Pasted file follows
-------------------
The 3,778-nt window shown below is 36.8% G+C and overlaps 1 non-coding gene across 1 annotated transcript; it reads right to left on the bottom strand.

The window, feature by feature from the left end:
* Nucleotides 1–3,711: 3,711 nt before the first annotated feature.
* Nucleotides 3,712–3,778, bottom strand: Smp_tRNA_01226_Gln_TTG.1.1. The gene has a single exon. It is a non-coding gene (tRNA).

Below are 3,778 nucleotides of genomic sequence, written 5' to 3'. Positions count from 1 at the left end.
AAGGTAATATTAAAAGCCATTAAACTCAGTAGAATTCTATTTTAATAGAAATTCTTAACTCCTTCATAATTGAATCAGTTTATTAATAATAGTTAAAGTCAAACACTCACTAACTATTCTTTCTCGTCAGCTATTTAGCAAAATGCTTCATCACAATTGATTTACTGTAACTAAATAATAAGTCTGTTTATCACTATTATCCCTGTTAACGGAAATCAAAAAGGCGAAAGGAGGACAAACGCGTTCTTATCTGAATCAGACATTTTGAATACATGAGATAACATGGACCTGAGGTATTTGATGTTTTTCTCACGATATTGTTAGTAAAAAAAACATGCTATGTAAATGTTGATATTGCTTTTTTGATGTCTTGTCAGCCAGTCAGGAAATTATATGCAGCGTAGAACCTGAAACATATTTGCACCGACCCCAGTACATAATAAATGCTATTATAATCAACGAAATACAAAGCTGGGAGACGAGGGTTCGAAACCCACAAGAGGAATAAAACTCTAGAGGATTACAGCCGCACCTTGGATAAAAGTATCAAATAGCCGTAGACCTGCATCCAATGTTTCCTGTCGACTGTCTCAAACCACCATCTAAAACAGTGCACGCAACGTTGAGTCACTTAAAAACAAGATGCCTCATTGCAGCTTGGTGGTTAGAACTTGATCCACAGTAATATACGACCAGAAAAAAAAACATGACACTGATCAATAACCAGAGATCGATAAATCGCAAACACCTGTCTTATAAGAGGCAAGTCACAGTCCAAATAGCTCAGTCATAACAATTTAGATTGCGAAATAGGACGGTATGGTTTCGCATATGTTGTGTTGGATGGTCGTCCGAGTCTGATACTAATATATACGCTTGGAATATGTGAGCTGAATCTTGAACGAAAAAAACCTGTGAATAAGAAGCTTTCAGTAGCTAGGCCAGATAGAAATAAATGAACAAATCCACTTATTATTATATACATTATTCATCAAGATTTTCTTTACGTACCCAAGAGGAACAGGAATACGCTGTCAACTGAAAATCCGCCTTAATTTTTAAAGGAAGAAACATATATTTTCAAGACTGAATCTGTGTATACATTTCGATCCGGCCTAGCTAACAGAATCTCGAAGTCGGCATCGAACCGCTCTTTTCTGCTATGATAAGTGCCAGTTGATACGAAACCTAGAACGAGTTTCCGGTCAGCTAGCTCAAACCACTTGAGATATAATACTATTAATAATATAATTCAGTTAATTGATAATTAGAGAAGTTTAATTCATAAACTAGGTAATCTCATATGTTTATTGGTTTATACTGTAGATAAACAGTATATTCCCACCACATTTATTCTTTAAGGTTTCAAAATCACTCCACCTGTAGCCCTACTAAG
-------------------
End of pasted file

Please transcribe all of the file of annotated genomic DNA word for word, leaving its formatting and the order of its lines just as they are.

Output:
The 3,778-nt window shown below is 36.8% G+C and overlaps 1 non-coding gene across 1 annotated transcript; it reads right to left on the bottom strand.

The window, feature by feature from the left end:
* Nucleotides 1–3,711: 3,711 nt before the first annotated feature.
* Nucleotides 3,712–3,778, bottom strand: Smp_tRNA_01226_Gln_TTG.1.1. The gene has a single exon. It is a non-coding gene (tRNA).

Below are 3,778 nucleotides of genomic sequence, written 5' to 3'. Positions count from 1 at the left end.
AAGGTAATATTAAAAGCCATTAAACTCAGTAGAATTCTATTTTAATAGAAATTCTTAACTCCTTCATAATTGAATCAGTTTATTAATAATAGTTAAAGTCAAACACTCACTAACTATTCTTTCTCGTCAGCTATTTAGCAAAATGCTTCATCACAATTGATTTACTGTAACTAAATAATAAGTCTGTTTATCACTATTATCCCTGTTAACGGAAATCAAAAAGGCGAAAGGAGGACAAACGCGTTCTTATCTGAATCAGACATTTTGAATACATGAGATAACATGGACCTGAGGTATTTGATGTTTTTCTCACGATATTGTTAGTAAAAAAAACATGCTATGTAAATGTTGATATTGCTTTTTTGATGTCTTGTCAGCCAGTCAGGAAATTATATGCAGCGTAGAACCTGAAACATATTTGCACCGACCCCAGTACATAATAAATGCTATTATAATCAACGAAATACAAAGCTGGGAGACGAGGGTTCGAAACCCACAAGAGGAATAAAACTCTAGAGGATTACAGCCGCACCTTGGATAAAAGTATCAAATAGCCGTAGACCTGCATCCAATGTTTCCTGTCGACTGTCTCAAACCACCATCTAAAACAGTGCACGCAACGTTGAGTCACTTAAAAACAAGATGCCTCATTGCAGCTTGGTGGTTAGAACTTGATCCACAGTAATATACGACCAGAAAAAAAAACATGACACTGATCAATAACCAGAGATCGATAAATCGCAAACACCTGTCTTATAAGAGGCAAGTCACAGTCCAAATAGCTCAGTCATAACAATTTAGATTGCGAAATAGGACGGTATGGTTTCGCATATGTTGTGTTGGATGGTCGTCCGAGTCTGATACTAATATATACGCTTGGAATATGTGAGCTGAATCTTGAACGAAAAAAACCTGTGAATAAGAAGCTTTCAGTAGCTAGGCCAGATAGAAATAAATGAACAAATCCACTTATTATTATATACATTATTCATCAAGATTTTCTTTACGTACCCAAGAGGAACAGGAATACGCTGTCAACTGAAAATCCGCCTTAATTTTTAAAGGAAGAAACATATATTTTCAAGACTGAATCTGTGTATACATTTCGATCCGGCCTAGCTAACAGAATCTCGAAGTCGGCATCGAACCGCTCTTTTCTGCTATGATAAGTGCCAGTTGATACGAAACCTAGAACGAGTTTCCGGTCAGCTAGCTCAAACCACTTGAGATATAATACTATTAATAATATAATTCAGTTAATTGATAATTAGAGAAGTTTAATTCATAAACTAGGTAATCTCATATGTTTATTGGTTTATACTGTAGATAAACAGTATATTCCCACCACATTTATTCTTTAAGGTTTCAAAATCACTCCACCTGTAGCCCTACTAAG